We weren’t the only ones disturbed by the museum. There is an organized protest at the museum that argues that the NCRM should be boycotted, as the funds should be spent as Dr. King would have wanted them: to help the community and further the dream, not to make a museum for tourists. It is a compelling argument, and added to the thought provocing nature of the day.
Right now, we’re at our hotel in Jackson, Tennessee. Lots of commercial stores here, as well as the Casey Jones Museum. I’m not sure we’ll see that, as folks (that is, nsshere) is agitating to go to Graceland! Tomorrow night, it is back to Nashville… and returning to Los Angeles on Saturday (with a stop to see otaku_tetsuko and kuni_izumi along the way.
Some additional observations on Nashville, on our eve of departing it for Memphis.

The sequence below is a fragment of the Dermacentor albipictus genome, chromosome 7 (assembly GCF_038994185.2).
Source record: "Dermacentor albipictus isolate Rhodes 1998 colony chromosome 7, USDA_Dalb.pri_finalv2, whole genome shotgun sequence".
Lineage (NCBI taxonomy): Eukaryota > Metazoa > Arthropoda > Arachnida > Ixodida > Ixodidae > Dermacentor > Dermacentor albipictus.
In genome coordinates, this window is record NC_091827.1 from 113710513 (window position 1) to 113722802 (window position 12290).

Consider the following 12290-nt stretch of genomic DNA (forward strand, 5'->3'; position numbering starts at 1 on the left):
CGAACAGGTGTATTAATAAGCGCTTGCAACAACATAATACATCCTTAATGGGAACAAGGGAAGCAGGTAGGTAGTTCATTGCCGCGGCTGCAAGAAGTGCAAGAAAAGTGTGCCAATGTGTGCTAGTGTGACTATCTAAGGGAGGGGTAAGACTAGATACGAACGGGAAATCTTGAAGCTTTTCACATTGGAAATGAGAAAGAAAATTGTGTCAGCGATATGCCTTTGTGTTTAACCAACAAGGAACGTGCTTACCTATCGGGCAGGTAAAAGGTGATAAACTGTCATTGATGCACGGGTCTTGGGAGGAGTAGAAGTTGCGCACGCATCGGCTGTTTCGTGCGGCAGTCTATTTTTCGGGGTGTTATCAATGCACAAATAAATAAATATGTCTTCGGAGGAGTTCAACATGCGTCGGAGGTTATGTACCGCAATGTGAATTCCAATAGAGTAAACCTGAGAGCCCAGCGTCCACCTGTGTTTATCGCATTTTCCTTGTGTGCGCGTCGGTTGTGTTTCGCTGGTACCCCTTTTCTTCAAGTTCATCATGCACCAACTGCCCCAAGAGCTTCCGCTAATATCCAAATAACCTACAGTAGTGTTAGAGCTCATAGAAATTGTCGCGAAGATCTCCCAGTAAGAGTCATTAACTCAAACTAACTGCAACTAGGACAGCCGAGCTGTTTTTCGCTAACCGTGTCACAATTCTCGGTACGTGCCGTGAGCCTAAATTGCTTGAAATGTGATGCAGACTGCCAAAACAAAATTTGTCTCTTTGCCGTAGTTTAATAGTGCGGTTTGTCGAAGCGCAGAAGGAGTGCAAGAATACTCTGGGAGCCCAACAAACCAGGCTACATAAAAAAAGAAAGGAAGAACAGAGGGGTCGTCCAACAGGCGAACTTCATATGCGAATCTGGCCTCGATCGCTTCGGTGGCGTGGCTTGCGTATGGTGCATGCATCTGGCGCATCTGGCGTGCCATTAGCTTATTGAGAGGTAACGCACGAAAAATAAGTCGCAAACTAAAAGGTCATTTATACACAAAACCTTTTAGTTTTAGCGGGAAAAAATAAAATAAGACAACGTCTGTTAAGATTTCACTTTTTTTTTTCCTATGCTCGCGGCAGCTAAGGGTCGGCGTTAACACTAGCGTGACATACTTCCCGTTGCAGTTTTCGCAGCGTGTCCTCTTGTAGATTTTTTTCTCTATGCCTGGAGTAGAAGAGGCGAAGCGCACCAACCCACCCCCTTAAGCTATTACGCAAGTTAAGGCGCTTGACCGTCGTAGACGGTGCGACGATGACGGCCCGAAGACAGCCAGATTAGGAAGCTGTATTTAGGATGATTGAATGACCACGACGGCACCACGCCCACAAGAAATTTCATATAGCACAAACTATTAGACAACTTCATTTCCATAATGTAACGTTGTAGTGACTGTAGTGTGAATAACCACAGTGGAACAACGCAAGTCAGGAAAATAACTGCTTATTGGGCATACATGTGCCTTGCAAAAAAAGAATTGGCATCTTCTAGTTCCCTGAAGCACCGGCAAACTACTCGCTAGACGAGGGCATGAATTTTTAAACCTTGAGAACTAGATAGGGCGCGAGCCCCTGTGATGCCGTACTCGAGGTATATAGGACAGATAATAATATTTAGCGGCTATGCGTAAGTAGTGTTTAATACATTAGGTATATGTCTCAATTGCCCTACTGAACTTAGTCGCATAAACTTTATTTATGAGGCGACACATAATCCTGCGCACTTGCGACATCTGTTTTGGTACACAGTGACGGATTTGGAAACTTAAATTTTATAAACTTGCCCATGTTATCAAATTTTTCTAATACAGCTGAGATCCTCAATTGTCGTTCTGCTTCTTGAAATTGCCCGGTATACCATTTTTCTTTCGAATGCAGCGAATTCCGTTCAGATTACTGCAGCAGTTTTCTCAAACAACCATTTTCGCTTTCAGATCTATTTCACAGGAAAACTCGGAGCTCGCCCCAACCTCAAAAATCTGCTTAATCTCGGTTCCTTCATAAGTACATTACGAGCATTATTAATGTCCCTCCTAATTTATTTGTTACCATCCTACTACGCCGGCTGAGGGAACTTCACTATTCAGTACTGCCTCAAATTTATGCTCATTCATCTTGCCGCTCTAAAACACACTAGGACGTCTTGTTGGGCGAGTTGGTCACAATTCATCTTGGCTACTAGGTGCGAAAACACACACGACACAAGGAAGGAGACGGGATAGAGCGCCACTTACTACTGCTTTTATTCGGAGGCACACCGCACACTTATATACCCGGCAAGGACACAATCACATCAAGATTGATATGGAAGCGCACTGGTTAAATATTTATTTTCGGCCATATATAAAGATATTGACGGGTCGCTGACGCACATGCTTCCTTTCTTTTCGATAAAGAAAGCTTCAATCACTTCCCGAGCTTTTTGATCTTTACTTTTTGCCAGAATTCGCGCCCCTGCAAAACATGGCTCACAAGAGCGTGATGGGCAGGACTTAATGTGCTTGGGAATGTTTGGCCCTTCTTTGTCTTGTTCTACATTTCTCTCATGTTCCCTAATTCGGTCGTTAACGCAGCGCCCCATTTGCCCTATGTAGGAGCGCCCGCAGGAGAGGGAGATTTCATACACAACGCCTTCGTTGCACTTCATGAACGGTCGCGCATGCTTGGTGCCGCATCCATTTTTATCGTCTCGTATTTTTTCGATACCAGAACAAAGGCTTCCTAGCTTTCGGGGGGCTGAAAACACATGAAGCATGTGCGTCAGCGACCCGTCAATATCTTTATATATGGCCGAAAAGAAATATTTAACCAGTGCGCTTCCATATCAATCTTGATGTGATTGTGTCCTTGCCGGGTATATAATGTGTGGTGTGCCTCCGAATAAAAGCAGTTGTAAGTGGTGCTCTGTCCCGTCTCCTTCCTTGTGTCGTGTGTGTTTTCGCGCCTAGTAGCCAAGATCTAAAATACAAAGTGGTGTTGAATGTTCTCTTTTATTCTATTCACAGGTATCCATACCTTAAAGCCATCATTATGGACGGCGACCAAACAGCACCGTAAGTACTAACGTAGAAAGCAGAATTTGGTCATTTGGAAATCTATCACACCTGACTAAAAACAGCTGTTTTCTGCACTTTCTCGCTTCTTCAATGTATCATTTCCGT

The city is lovely. Lots of beautiful houses on large green lots. In fact, if there was a color that characterizes this city, it is green. Green fields, green trees… and the warmth that comes with nature. I like this city; it feels like home. Perhaps it is genetic, based on old old family roots. Perhaps it is just the area. However, it is far too humid 🙂
The people of Nashville are delightful. When you hear about “Southern Hospitality”, it is true. The people here are extremely friendly, outgoing, and delightful to be around. They project that glow of caring about others. It is something I’ll miss back in Southern California; I think we’ve lost the Southwestern hospitality that Los Angeles once had; we’ve become a cold cold city. Los Angeles is not New York; we need to reclaim California Friendliness.
Now it is off to Memphis. We’ll see how they differ out there in the west. I wonder if the difference is as vast as the Los Angeles/San Francisco difference, or the Kansas City/St. Louis difference?
As anyone who has looked at the calendar knows, today is the 4th of July. What better way to celebrate the 4th than to visit a president’s home? So that’s what we did!